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Structural-geotechnical procedures for new wharf design

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American Society of Civil Engineers

1801 Alexander Bell Drive
Reston, VA 20191-4400 USA
Order Number: 41098
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This paper presents the collaborative design procedures utilized by structural and geotechnical engineers to design a pile-supported, two-berth container terminal wharf located at the Port of Tacoma in Tacoma, Washington. The wharf structure design complies with the performance and displacement based design criteria of the California State Land Commission, Marine Oil Terminal Engineering and Maintenance Standards (MOTEMS). Combined use of finite difference and static pushover models optimized the performance-based design to achieve significant reductions in both construction costs and construction schedule. Geotechnical investigation, testing and analysis indicated that potentially liquefiable soils present a risk of unacceptable slope and wharf structure displacement during design-level seismic events. Initial geotechnical and structural analyses indicated that extensive upland and in-water ground improvement was needed to limit the displacement to acceptable limits. Further analyses and modeling, performed in close collaboration between the geotechnical and structural engineers, were completed to evaluate the nonlinear soil-structure interaction, resulting in a more efficient design. The extent of soil liquefaction and resulting slope displacement was evaluated by completing finite difference modeling using Fast Lagrangian Analysis of Continua (FLAC) software. A two-dimensional, nonlinear static pushover analysis was conducted to evaluate the wharf structure response using the computer program SAP2000. Wharf displacement, variable structure damping and pile hinging obtained from the SAP2000 pushover analysis were incorporated into the FLAC time history analysis to evaluate the effect of nonlinear soil-structure interaction on the seismic performance of the wharf. The design optimization revealed that less ground improvement was needed than initially thought and that the number and embedment depth of foundation piles could be reduced, resulting in a significant reduction in estimated costs. The reduction in ground improvement and number of piles also has a significant impact in reducing the duration of in-water work; hence, the design achieved a more suitable and achievable construction schedule, as desired by the owner. Copyright 2010 ASCE.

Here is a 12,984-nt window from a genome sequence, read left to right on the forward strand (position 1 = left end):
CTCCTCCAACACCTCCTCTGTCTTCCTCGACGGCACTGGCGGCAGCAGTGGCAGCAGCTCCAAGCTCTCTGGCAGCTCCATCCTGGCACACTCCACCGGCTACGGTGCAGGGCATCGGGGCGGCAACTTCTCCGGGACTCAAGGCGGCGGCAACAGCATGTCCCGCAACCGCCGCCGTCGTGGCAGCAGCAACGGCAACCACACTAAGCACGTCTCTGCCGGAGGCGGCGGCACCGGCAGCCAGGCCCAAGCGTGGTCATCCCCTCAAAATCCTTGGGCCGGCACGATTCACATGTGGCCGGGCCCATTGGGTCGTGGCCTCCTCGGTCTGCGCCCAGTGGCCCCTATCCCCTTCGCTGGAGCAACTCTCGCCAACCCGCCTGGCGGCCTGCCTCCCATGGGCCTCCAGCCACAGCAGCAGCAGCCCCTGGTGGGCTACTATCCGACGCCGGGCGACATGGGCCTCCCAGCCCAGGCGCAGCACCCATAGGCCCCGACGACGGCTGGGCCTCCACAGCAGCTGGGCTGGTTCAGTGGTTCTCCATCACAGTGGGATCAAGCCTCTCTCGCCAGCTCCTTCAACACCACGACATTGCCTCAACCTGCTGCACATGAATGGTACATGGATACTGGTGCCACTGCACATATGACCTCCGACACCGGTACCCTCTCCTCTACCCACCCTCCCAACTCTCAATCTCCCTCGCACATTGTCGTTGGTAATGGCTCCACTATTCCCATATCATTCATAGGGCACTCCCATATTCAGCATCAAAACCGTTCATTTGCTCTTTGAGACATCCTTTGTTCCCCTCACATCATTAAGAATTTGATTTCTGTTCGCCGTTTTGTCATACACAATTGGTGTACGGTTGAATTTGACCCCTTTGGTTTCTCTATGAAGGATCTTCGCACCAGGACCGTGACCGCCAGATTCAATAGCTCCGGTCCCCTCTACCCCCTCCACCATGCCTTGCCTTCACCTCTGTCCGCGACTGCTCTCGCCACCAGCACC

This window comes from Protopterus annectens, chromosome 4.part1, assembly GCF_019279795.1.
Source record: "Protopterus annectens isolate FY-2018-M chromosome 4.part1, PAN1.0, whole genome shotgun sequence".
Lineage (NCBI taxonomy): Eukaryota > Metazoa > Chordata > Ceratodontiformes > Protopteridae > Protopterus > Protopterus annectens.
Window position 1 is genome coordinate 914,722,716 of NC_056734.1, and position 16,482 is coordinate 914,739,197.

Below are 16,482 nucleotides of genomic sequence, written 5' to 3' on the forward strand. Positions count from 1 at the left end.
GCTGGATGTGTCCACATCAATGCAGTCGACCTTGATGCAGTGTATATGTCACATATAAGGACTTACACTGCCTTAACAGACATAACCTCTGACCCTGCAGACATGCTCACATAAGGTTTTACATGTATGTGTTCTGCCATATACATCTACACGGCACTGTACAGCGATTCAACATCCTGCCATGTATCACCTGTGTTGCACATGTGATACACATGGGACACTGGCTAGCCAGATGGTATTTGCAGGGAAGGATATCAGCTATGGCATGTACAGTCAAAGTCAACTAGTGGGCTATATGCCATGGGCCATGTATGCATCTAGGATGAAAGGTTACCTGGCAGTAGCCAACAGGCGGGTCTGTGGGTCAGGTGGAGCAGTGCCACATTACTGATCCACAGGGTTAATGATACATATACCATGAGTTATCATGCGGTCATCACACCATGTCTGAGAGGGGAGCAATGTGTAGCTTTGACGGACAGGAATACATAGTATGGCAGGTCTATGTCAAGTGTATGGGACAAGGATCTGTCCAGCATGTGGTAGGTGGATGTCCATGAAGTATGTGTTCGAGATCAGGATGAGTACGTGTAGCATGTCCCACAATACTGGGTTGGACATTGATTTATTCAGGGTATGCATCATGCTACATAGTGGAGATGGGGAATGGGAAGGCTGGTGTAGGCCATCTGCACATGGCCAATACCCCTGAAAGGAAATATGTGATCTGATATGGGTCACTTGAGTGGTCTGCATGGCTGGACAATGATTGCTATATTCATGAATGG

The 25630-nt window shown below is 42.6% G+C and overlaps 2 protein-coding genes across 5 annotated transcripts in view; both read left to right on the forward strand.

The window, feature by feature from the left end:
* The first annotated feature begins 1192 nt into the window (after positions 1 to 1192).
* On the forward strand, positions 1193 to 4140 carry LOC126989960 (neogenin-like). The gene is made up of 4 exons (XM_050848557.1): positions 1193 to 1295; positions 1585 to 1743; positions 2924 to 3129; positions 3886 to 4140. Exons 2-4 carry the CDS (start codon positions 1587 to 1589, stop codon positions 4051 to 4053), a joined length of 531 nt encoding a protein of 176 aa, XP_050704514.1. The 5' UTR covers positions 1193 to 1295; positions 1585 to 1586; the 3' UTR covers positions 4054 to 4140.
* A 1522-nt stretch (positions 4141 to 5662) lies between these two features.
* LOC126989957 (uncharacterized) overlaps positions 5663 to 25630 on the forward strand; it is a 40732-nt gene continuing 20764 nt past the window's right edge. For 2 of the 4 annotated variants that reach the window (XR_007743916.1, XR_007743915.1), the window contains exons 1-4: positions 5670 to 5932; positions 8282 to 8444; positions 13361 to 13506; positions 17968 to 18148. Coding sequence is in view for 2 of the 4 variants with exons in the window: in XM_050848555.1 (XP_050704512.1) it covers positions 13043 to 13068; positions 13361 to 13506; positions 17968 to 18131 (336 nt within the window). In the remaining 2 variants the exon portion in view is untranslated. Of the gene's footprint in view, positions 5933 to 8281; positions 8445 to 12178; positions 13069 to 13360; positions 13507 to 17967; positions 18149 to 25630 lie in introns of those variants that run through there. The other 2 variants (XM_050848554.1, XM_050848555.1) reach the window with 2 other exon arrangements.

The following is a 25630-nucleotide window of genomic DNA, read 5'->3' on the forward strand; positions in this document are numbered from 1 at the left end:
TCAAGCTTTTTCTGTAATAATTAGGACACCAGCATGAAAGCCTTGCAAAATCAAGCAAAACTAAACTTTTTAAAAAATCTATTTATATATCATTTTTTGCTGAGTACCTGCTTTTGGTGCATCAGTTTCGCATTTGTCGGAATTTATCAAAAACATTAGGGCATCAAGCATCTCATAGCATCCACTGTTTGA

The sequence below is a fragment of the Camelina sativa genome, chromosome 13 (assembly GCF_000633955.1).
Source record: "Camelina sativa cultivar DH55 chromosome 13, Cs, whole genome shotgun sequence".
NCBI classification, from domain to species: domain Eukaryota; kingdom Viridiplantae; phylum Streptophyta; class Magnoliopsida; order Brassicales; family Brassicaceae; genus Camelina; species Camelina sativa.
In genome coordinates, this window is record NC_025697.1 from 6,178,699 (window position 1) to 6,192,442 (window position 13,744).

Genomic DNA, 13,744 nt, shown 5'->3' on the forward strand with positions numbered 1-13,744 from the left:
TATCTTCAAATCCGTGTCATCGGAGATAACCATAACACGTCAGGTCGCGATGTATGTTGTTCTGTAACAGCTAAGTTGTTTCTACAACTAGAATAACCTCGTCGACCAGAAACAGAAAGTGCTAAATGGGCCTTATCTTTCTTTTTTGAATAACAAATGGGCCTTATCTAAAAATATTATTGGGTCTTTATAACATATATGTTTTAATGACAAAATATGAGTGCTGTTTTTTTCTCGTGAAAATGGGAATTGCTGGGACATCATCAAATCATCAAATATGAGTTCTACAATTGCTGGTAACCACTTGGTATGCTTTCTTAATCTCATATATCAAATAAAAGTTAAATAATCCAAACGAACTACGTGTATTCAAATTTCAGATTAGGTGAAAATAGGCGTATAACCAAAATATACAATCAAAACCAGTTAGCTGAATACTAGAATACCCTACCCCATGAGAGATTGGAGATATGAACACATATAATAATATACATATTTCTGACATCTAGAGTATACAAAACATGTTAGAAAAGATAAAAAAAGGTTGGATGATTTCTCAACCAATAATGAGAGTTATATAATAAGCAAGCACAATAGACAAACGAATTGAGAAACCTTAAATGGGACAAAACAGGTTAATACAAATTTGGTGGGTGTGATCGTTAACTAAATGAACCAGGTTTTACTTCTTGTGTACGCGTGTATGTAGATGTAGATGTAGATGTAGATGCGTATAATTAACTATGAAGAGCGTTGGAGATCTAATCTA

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Corporate Authors:

American Society of Civil Engineers

Coasts, Oceans, Ports and Rivers Institute, 1801 Alexander Bell Drive
Reston, VA 20191-4400 USA


Jain, P
Phelps, D S
Chin, K H


Thomas Ward
Bruce I Ostbo


pp 100-109

Publication Date:



Ports 2010. 12th Triannual International Conference. Building on the Past, Respecting the Future

Location: Jacksonville Florida
Date: 2010-8-25 to 2010-8-28
Sponsors: American Society of Civil Engineers



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Subject Areas:

Design; Marine Transportation; Terminals and Facilities



Created Date:

Aug 27 2010 10:07AM